Factory Theatre’s latest triumph, and first in-person performance of the season, is the World Premiere of Among Men. Written by David Yee and directed by Factory’s Artistic Director Nina Lee Aquino, Among Men delights audiences with the story of the fascinating friendship of A.W. Purdy and Milton Acorn, two beloved Canadian poets, as they work to build an A-frame cabin in Prince Edward County. A laugh-out-loud, moving piece of art, Among Men is certainly a jewel in Factory Theatre’s crown.
Ryan Hollyman (Purdy) and Carlos Gonzalez-Vio (Acorn) are absolutely electric on stage. They deliver Yee’s extremely witty, and sometimes very emotional, dialogue with a palpable chemistry that made the play an absolute joy to watch. The scenes where they would go from having heated debates or arguments to commonplace pleasantries had the audience roaring with laughter, because it felt real and relatable. There is a scene where Purdy is trying to continue to work on the house on his own without Acorn (who was a carpenter) and even with minimal dialogue it was hysterically funny. It added this outrageously amusing almost slap-stick element to the play which I wasn’t anticipating but absolutely adored. On the other hand, listening to them recite poetry to one another or watching Acorn find inspiration in the forest was beautiful. The stories they told one another, be they by poetry or prose, had such depth of feeling that I was totally engrossed their speech. I couldn’t imagine a better pairing to portray these charming and compelling men.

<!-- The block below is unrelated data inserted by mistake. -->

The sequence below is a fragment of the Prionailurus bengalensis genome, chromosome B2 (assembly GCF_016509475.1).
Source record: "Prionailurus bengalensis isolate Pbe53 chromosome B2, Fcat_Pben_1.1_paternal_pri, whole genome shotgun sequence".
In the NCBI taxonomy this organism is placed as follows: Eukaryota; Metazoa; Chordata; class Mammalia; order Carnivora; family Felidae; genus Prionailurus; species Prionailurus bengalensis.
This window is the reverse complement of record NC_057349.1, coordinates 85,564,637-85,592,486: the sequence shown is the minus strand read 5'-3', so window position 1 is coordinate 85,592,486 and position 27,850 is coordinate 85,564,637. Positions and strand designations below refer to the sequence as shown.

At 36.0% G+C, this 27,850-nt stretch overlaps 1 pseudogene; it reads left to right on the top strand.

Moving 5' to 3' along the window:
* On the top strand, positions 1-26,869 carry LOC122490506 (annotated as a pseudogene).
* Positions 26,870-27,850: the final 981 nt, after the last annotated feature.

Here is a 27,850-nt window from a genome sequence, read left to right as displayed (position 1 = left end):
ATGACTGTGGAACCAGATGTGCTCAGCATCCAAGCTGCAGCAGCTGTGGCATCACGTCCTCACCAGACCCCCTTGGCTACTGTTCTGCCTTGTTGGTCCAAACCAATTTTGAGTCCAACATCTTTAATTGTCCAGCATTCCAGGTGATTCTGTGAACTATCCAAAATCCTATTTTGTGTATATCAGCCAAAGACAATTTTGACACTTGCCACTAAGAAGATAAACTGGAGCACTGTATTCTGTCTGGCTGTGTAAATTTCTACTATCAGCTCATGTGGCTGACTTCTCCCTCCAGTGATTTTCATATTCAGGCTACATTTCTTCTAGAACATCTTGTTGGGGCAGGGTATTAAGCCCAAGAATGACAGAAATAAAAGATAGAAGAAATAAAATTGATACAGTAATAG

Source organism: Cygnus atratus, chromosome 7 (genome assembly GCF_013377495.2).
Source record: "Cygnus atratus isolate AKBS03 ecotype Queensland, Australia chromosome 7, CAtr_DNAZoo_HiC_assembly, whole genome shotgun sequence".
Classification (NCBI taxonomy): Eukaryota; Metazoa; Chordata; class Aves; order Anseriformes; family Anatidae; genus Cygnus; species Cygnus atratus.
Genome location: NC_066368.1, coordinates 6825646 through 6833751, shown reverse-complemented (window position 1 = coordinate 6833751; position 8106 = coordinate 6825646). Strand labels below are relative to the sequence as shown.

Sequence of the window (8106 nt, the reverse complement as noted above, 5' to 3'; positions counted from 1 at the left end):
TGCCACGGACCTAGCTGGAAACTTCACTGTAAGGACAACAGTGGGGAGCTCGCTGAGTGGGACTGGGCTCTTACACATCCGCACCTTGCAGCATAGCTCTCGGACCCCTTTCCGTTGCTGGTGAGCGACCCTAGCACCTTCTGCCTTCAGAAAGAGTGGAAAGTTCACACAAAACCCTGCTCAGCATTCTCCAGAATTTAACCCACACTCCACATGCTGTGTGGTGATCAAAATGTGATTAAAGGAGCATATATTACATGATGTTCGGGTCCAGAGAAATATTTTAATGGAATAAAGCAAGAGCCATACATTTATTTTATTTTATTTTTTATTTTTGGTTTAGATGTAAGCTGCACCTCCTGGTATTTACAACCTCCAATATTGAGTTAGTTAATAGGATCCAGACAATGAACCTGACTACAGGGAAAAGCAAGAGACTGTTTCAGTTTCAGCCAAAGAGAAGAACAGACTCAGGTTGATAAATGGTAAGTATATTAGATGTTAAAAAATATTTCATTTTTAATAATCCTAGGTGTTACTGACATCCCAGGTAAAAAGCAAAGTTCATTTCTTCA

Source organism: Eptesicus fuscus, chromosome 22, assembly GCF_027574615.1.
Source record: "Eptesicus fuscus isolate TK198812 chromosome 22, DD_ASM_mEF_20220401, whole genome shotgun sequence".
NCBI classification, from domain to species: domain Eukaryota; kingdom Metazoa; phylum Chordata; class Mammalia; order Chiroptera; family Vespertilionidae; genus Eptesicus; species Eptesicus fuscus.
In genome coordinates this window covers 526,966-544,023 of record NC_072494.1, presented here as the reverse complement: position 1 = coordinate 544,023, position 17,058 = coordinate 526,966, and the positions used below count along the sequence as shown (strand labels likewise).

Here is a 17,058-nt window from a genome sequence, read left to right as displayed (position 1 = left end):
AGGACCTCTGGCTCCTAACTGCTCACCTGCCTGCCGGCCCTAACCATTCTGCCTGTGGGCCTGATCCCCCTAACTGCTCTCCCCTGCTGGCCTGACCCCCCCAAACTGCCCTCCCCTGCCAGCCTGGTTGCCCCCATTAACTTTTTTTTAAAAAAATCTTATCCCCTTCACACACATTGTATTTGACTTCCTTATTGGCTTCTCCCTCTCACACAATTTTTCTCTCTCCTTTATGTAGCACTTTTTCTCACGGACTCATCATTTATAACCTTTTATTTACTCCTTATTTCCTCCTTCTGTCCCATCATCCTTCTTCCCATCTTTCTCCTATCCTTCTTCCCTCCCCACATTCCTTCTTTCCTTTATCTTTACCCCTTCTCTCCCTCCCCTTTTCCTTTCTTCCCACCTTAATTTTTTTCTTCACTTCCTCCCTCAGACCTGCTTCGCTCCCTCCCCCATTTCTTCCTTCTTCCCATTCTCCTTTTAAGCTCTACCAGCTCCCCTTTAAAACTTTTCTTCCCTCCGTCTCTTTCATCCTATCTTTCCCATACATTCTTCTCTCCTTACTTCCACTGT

Joanna Yu’s set and costume design were magnificent. I loved the use of negative space to create the work-in-progress A-Frame cabin. The hanging pieces of paper which would glow with inspiration for Acorn were magical. Every element came together in such a clear and recognizable vision, I was truly taken to that peaceful cabin in the woods.
For me personally, there were some elements of this play that hit really close to home in the best of ways. Yee infused this play with so many references to the literary community, both Canadian and at large, that I was just tickled. Acorn mentions Michael Ondaatje as “that kid” right off the top of the show and I couldn’t contain my laughter. It’s good to remember that every great artist you admire has started off as “that kid” to someone else in the business. Their critiques of Academia also had me howling. Clearly not much has changed since 1959 because I could absolutely relate to every criticism and observation they had from my time as a Literature Major in University. However, a more heartfelt message I took home from Among Men was from the last discussion Purdy and Acorn have in the play about validation and creation. I like the idea that being called a poet isn’t some title bestowed upon a writer from academia or elsewhere, it can be applied simply for the fact that one writes poetry. And this can be applied to every aspect of life, you are what you are because of what you do. I am a theatre critic because I review theatre, simple as that; it is unbelievably liberating.
I honestly cannot recommend this show enough. It’s thoughtful, engaging, witty, and wonderful. Among Men runs at Factory Theatre until May 15. You can purchase tickets at among men — Factory Theatre Factory Theatre has several pricing options for their tickets so that they are accessible to everyone which is GREATLY appreciated.
Thanks to Factory Theatre for inviting me to their Opening Night and providing the photos by Dahlia Katz